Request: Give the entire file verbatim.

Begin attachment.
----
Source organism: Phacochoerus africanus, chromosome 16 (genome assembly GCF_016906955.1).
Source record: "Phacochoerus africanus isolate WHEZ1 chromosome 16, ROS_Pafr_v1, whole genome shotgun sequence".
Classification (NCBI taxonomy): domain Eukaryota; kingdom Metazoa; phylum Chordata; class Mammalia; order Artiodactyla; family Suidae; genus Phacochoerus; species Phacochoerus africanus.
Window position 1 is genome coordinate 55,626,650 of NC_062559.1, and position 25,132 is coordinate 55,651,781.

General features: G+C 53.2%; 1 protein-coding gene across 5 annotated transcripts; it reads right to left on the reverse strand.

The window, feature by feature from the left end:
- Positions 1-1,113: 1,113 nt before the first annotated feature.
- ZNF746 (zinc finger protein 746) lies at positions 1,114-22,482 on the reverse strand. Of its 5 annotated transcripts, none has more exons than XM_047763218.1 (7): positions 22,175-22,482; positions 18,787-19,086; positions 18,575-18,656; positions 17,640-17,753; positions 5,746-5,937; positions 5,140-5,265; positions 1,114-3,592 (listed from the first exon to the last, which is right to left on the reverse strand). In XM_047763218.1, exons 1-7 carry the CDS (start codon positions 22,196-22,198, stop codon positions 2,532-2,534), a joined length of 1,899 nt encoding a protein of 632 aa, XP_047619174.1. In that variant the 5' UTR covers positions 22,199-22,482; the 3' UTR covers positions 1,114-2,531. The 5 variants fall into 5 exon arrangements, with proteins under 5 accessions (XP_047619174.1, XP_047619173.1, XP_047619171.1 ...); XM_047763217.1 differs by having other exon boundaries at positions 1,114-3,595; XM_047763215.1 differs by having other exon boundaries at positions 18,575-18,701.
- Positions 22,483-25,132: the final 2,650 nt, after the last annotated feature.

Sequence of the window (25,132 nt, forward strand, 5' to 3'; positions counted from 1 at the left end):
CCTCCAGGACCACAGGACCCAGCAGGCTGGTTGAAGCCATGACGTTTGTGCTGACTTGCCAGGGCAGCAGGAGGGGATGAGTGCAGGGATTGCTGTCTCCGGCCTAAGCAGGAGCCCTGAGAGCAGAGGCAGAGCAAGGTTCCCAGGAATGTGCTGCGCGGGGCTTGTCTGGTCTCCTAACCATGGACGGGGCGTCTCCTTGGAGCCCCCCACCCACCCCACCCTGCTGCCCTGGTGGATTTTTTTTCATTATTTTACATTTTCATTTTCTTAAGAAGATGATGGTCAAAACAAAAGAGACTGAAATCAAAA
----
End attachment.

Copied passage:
Source organism: Phacochoerus africanus, chromosome 16 (genome assembly GCF_016906955.1).
Source record: "Phacochoerus africanus isolate WHEZ1 chromosome 16, ROS_Pafr_v1, whole genome shotgun sequence".
Classification (NCBI taxonomy): domain Eukaryota; kingdom Metazoa; phylum Chordata; class Mammalia; order Artiodactyla; family Suidae; genus Phacochoerus; species Phacochoerus africanus.
Window position 1 is genome coordinate 55,626,650 of NC_062559.1, and position 25,132 is coordinate 55,651,781.

General features: G+C 53.2%; 1 protein-coding gene across 5 annotated transcripts; it reads right to left on the reverse strand.

The window, feature by feature from the left end:
- Positions 1-1,113: 1,113 nt before the first annotated feature.
- ZNF746 (zinc finger protein 746) lies at positions 1,114-22,482 on the reverse strand. Of its 5 annotated transcripts, none has more exons than XM_047763218.1 (7): positions 22,175-22,482; positions 18,787-19,086; positions 18,575-18,656; positions 17,640-17,753; positions 5,746-5,937; positions 5,140-5,265; positions 1,114-3,592 (listed from the first exon to the last, which is right to left on the reverse strand). In XM_047763218.1, exons 1-7 carry the CDS (start codon positions 22,196-22,198, stop codon positions 2,532-2,534), a joined length of 1,899 nt encoding a protein of 632 aa, XP_047619174.1. In that variant the 5' UTR covers positions 22,199-22,482; the 3' UTR covers positions 1,114-2,531. The 5 variants fall into 5 exon arrangements, with proteins under 5 accessions (XP_047619174.1, XP_047619173.1, XP_047619171.1 ...); XM_047763217.1 differs by having other exon boundaries at positions 1,114-3,595; XM_047763215.1 differs by having other exon boundaries at positions 18,575-18,701.
- Positions 22,483-25,132: the final 2,650 nt, after the last annotated feature.

Sequence of the window (25,132 nt, forward strand, 5' to 3'; positions counted from 1 at the left end):
CCTCCAGGACCACAGGACCCAGCAGGCTGGTTGAAGCCATGACGTTTGTGCTGACTTGCCAGGGCAGCAGGAGGGGATGAGTGCAGGGATTGCTGTCTCCGGCCTAAGCAGGAGCCCTGAGAGCAGAGGCAGAGCAAGGTTCCCAGGAATGTGCTGCGCGGGGCTTGTCTGGTCTCCTAACCATGGACGGGGCGTCTCCTTGGAGCCCCCCACCCACCCCACCCTGCTGCCCTGGTGGATTTTTTTTCATTATTTTACATTTTCATTTTCTTAAGAAGATGATGGTCAAAACAAAAGAGACTGAAATCAAAA